The approach taken in a recent advertisement for Estrella Beer this summer was vindicated by the Advertising Standards Authority (ASA) in August, when a complaint by the Youth Alcohol Advertising Council was not upheld. The claim was that the commercial, which featured people enjoying leisure activity, preparing and eating a meal, encouraged irresponsible drinking amongst young people, as well as linking it to sexual activity.
Brewers, Wells & Youngs, argued that the advertisement was not targeting a youth audience and portrayed adults, who were preparing dinner, playing table tennis, dancing and eating, only sipping beer in moderate quantities.
The ASA agreed and found no breach of advertising standards, saying that those drinking “were shown to be doing so in a controlled manner…no one appeared intoxicated or drinking to excess”. Dancing scenes were not considered sexually suggestive and did not link alcohol with sexual activity or suggest success or seduction.
This is in contrast to an earlier Facebook campaign featuring Trocaderos South Shields, which was banned following complaints of foul language and the fact that it was deemed to invite drunkenness and promiscuous sexual behaviour. In another recent case, an advertisement running in social media for Captain Morgan rum was banned as a result of implying alcohol would overcome boredom and change mood.
Whilst the remit of ASA is not to condemn legitimate advertising, it does have a role in ensuring all broadcast and non-broadcast adverts, sales promotions and direct marketing follow their principles of being legal, decent, honest and truthful. In particular, when it comes to advertising alcoholic drinks, the Committee of Advertising Practice (CAP) Code, there is a section which relates specifically to this. It says that advertising should not be targeted at people under 18 and should not imply, condone or encourage immoderate, irresponsible or anti-social drinking.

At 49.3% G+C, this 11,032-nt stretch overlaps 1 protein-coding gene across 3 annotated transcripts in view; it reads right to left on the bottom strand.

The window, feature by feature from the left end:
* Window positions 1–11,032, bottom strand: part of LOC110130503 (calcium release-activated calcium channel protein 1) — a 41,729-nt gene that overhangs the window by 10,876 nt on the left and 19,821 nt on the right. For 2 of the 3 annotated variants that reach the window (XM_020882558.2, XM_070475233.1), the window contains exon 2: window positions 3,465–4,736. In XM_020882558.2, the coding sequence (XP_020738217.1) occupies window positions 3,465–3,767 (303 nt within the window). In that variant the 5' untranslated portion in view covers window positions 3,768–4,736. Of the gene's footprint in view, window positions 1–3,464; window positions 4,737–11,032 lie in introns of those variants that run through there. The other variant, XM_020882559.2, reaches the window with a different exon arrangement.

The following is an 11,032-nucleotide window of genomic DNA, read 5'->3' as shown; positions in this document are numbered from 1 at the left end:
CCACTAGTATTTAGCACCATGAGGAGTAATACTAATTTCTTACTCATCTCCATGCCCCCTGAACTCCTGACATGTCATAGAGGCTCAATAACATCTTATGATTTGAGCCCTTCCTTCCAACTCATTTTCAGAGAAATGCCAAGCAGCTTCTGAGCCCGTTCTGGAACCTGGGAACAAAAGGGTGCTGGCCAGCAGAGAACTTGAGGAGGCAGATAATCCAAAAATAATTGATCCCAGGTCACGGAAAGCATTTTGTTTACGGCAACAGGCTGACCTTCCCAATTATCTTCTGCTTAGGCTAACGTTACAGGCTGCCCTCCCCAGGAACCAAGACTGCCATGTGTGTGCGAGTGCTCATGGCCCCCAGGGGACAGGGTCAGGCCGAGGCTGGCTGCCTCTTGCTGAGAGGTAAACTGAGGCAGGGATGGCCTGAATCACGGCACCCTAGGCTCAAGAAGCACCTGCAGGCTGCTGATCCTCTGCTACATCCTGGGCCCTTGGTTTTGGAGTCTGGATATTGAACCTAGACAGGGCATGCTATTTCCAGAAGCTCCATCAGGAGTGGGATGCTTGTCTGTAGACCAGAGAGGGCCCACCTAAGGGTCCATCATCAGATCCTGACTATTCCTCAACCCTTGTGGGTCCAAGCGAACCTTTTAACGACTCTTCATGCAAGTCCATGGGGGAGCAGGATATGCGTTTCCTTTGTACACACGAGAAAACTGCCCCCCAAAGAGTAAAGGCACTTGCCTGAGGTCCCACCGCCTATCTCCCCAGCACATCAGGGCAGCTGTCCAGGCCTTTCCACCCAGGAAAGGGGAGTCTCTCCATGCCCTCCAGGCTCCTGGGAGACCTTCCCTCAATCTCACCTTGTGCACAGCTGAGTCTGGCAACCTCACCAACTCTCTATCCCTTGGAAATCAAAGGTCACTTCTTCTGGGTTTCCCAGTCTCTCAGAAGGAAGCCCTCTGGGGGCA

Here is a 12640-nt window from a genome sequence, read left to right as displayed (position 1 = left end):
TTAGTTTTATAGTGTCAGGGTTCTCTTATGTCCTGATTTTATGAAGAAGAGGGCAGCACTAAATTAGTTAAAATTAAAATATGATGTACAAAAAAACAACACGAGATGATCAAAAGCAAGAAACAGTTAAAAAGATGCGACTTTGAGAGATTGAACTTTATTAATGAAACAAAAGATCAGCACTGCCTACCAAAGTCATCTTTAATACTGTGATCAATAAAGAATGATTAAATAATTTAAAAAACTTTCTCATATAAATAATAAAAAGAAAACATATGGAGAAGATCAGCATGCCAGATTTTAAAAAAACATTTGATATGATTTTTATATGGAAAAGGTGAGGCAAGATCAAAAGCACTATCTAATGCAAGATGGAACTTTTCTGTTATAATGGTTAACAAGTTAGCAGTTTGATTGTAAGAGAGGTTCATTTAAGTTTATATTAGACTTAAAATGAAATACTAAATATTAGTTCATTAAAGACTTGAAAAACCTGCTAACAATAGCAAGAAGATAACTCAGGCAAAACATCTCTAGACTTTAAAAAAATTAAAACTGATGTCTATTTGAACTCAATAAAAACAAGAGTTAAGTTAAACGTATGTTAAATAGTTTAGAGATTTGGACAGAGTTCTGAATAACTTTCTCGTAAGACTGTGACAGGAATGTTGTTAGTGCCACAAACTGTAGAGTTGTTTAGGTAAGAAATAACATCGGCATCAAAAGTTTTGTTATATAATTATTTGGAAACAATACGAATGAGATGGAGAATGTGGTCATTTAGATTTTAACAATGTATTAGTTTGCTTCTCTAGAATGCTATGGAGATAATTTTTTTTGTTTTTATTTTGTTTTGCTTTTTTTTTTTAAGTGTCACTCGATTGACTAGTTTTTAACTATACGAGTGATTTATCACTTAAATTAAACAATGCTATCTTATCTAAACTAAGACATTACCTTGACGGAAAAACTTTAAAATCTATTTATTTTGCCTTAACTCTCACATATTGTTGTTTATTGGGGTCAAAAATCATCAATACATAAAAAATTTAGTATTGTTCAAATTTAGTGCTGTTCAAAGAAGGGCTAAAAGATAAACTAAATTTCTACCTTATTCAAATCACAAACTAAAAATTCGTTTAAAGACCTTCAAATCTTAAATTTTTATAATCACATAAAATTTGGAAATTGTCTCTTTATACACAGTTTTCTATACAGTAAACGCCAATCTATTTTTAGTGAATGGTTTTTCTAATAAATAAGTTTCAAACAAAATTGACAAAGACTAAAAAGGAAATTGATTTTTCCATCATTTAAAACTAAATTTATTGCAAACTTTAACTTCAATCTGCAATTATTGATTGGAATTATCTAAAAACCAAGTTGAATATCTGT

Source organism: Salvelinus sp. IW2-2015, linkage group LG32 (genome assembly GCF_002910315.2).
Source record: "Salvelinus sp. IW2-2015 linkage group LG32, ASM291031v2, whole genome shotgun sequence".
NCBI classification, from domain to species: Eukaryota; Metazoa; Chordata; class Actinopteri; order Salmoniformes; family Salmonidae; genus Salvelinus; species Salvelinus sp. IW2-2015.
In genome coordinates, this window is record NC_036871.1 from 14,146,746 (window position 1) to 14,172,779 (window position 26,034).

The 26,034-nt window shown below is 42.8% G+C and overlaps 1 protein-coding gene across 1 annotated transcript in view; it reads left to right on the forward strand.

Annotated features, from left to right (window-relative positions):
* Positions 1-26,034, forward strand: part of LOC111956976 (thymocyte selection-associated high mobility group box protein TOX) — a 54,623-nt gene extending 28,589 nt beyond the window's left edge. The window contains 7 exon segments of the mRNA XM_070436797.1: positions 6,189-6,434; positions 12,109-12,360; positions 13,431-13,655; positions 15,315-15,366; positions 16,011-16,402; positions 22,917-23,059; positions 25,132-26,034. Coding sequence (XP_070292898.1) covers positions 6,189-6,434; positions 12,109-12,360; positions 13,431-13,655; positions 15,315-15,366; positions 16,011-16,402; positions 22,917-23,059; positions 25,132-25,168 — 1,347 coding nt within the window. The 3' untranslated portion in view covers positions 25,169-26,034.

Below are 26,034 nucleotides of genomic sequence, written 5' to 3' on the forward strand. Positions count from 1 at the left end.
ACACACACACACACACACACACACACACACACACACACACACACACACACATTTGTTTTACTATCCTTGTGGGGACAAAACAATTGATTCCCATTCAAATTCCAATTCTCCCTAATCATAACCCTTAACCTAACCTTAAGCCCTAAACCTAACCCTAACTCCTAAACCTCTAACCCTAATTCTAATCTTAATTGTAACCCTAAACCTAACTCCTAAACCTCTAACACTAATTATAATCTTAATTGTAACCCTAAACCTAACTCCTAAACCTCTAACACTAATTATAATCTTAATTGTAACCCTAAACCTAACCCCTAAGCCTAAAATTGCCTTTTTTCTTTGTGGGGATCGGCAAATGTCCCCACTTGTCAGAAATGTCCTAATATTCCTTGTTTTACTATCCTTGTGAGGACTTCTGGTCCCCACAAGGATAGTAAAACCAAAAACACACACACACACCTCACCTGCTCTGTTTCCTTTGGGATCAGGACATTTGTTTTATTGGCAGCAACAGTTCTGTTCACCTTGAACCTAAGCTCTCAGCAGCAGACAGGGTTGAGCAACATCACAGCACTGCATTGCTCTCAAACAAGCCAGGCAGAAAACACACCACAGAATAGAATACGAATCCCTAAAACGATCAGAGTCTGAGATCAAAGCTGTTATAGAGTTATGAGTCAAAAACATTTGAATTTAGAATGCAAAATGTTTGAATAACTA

In particular, the code sets out a number of rules, stating that advertising must:
- be socially responsible and not lead people to adopt drinking styles that are unwise e.g binge drinking
- not imply that alcohol enhances confidence or popularity, is a key component of success of a personal relationship or social event
- not link alcohol with seduction or bravery imply that it enhances attractiveness
- not imply that alcohol is indispensible or therapeutic or make any health or fitness claims
- not be likely to appeal particularly to under 18s
- not feature people under 25 unless they are obviously not drinking.
Estrella’s campaign is an example of one where the guidelines were followed; to avoid the costs and bad publicity associated with falling foul of the CAP Code and the ASA’s policing of advertisements, it makes sense to be aware of what is acceptable in the marketing of alcohol.
The content of this page is a summary of the law in force at the present time and is not exhaustive, nor does it contain definitive advice. Specialist legal advice should be sought in relation to any queries that may arise.